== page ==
We stopped for lunch in West Newton at the restaurant above the West Newton Bicycle Shop. I can’t remember the name of the place, but they served a good sandwich. The bike shop downstairs let us park in their bike racks. This was all visible from the trail; it couldn’t have been more convenient. We met a couple who was riding the trail with their two-year-old daughter in a trailer. I think she was still in diapers. Brave people.

The trail got a bit more interesting on the last day. There were some coke ovens, and a bunch of coal around. We passed near the entrances to several coal mines. On the downside, we also smelled some “factory odors” and started to see some graffiti. We were leaving the country and entering the suburbs of Pittsburg. The trail began to travel through residential areas, sometimes crossing streets every quarter of a mile.

Mile 132 of the GAP

Without panniers, we got into McKeesport pretty quickly. We stopped at mile 132 on the Great Allegheny Passage, near the intersection of 5th and Water Street. Some locals told us that we could go on, that the GAP had been extended, but we were done. This is where we had told Steve to meet us, and this is where he showed up with the rental truck.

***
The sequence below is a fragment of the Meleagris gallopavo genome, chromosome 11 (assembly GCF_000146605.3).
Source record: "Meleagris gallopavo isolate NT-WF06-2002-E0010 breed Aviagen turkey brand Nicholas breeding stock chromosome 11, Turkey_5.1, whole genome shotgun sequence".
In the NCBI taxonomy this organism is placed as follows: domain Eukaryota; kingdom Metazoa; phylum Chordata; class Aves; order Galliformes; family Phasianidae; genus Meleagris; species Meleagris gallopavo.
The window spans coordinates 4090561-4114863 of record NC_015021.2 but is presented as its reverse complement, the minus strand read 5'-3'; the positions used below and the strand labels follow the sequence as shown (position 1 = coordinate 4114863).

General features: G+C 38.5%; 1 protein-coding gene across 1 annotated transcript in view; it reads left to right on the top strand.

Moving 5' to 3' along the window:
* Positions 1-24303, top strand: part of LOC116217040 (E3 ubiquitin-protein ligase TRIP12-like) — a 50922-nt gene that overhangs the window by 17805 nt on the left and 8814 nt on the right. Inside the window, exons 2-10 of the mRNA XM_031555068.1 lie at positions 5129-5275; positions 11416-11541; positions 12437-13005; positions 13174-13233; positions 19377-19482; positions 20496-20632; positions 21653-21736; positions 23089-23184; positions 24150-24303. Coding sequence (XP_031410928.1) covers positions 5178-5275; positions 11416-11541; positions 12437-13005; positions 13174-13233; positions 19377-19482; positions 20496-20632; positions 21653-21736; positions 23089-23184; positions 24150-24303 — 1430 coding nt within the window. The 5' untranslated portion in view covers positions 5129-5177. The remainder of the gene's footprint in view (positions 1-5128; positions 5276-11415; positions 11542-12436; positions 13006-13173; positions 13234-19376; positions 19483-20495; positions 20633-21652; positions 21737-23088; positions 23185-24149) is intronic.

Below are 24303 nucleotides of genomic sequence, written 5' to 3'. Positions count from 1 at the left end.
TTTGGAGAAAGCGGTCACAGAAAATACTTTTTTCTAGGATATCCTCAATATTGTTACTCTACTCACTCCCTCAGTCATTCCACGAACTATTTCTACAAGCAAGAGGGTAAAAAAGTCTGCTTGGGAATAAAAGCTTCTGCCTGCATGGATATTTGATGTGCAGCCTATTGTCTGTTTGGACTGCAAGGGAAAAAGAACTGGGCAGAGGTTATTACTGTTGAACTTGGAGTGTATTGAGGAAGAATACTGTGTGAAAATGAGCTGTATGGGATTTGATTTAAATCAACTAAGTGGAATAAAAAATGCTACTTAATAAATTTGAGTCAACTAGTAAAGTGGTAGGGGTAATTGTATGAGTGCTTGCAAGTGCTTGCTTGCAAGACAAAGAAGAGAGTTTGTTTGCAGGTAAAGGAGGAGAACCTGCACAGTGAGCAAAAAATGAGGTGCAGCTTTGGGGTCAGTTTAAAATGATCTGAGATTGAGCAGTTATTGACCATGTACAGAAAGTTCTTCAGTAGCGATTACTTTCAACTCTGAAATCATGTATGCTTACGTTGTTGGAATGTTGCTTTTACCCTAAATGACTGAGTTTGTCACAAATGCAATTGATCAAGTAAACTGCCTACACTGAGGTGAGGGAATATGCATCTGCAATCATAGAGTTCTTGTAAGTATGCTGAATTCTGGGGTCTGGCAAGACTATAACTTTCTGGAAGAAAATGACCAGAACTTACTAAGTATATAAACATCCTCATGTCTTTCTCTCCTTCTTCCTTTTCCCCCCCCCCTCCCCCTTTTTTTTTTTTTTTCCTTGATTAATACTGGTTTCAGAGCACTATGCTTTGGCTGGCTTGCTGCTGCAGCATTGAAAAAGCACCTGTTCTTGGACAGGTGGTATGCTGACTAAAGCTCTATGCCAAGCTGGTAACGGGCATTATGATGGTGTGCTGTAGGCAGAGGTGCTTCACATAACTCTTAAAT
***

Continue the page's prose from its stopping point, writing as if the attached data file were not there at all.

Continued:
From here, we went to the Embassy Suites near the Pittsburg airport, and the next morning I flew home.

It was a great week, with great friends. This posting doesn’t do it justice. But I don’t think that we will do that ride again. And the next time, I would reduce the mileage to around 30 miles per day. Plus, I’d make day 4 a day of rest. We did a lot of riding. We saw a few things, like Antietam and Fallingwater, but we really didn’t have enough time to appreciate the country we were riding. So I might not do it this way again, but I’m glad we did it.